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Climate Prediction Center


December 2005 - February 2006


Latest Seasonal Assessment - Most drought-affected areas in the western states and Rockies should continue to experience moderate hydrologic drought through February 2006, with some limited periodic improvement. The only exceptions are central Idaho, where improvement may be more substantial and widespread, and parts of Arizona and New Mexico, where improvement seems less likely. Farther east, moderate to extreme drought should continue from the Wyoming High Plains eastward through most of northern Illinois, in portions of South Dakota, and across central and southern Texas. Winter is typically drier than other seasons in these areas, so the chances for substantial drought improvement are small. Drought should also continue to affect portions of the Great Lakes region, and a broad swath from eastern Texas northeastward through Tennessee and Kentucky, but with decent chances for periodic, limited improvement. Lake-effect and lake-enhanced snowfall is common and should at least temporarily ease drought impacts in the Great Lakes region at times, and a climatological increase in storminess from the southeastern Great Plains to the Upper South should bring opportunities for drought-easing precipitation to the region later in the period. Elsewhere, the entrenched drought and attendant local water shortages in the Carolinas should persist and might worsen as winter progresses, and farther south, some antecedent dryness and expected below-normal December 2005 - February 2006 precipitation should combine to spread drought into southern South Carolina, central and interior southern Georgia, southeastern Alabama, and most of northwestern Florida.

Discussion for the Seasonal Drought Outlook

Tools used in the Drought Outlook included the official CPC long-lead precipitation outlook for December 2005 - February 2006, the drought termination and amelioration probabilities for February 2006, various medium and short-range forecasts and models such as the 6-10 day and 8-14 day forecasts, and the soil moisture tools based on the GFS model and the Constructed Analogues for the season.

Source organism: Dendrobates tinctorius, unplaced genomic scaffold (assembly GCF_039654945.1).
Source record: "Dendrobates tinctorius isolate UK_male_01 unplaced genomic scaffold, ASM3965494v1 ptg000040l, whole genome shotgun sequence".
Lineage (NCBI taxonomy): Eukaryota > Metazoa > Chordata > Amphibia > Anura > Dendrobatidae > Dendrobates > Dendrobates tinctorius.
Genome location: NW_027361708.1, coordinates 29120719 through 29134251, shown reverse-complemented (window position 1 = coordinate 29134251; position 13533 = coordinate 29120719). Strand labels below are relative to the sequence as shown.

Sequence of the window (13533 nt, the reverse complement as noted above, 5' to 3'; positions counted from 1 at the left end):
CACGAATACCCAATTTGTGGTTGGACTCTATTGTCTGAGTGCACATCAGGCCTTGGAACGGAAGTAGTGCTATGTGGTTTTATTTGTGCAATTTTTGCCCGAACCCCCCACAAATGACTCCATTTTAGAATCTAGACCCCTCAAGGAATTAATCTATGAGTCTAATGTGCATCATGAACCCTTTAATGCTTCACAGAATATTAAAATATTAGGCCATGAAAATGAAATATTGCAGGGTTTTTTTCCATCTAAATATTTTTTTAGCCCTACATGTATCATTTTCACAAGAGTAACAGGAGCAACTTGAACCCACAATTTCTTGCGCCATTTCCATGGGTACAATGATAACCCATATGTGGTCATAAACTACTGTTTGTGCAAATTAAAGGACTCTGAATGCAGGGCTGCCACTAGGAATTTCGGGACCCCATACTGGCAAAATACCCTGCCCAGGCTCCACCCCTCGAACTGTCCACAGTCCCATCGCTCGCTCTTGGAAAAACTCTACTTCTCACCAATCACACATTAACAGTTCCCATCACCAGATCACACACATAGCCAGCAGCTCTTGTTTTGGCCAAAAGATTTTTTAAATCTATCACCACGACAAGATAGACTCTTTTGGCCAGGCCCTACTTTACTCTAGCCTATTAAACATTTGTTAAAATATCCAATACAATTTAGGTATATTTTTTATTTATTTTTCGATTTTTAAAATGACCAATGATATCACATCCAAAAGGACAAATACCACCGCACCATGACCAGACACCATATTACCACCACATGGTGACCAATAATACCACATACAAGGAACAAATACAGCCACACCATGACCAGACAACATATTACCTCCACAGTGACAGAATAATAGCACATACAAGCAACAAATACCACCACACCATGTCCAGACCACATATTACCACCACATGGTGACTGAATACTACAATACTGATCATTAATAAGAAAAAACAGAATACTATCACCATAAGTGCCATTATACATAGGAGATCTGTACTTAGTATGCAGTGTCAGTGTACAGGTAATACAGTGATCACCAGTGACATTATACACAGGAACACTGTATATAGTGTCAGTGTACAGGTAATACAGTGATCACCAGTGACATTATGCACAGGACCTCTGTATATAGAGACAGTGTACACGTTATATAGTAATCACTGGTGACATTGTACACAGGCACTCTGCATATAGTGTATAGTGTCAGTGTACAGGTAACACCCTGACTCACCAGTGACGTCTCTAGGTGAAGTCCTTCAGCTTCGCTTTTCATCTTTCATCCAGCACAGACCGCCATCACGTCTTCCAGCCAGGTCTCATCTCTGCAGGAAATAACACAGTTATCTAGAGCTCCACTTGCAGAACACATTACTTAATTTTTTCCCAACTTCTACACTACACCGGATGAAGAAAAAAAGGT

For areas from the Rockies westward to the Pacific Coast, substantial precipitation during the cold half of the year is critical. Ideally, snow piles up on the higher elevations before melting slowly as spring progresses, refilling the streams, rivers, and reservoirs that serve as the region's primary water sources. So far, the 2005-2006 water year is off to a good start in most areas currently experiencing moderate to severe drought (as depicted in the Drought Monitor). Most basins are at least slightly wetter than normal through November 16, 2005, with 125 to 160 percent of normal precipitation reported in southern and interior eastern Oregon, central and southern Idaho, western and southern Montana, and northwestern Wyoming. However, the water recharge season is only about 6 weeks old, and with a vast majority of the season still to come, the current short-term wetness will mean next to nothing if below-normal precipitation occurs during the next few months. Therefore, precipitation from the Rockies westward during this forecast period is critical and will be closely monitored. Unfortunately, below-normal precipitation is forecast throughout the region during the next 2 weeks, and the forecast models and statistical indicators for the ensuing 3 months (December 2005 - February 2006) do not consistently favor any particular scenario. As a result, the Drought Outlook for this region was largely driven by current conditions, the anticipated dryness during the next couple of weeks, and December - February climatology, all of which boils down to a forecast of continuing drought with some temporally and spatially limited improvement. Substantial drought relief by February 2006 is possible, but drought intensification is equally possible. It will depend on how the next several months unfold as a whole. It should be noted that, climatologically, chances for substantial drought improvement in the Washington Cascades are considerably higher than for most other drought-affected areas in the West, but with drier than normal conditions expected for the next couple of weeks, and with none of the tools strongly indicating wetter than normal December - February precipitation in the region, the area of expected improvement in last month's Drought Outlook was removed.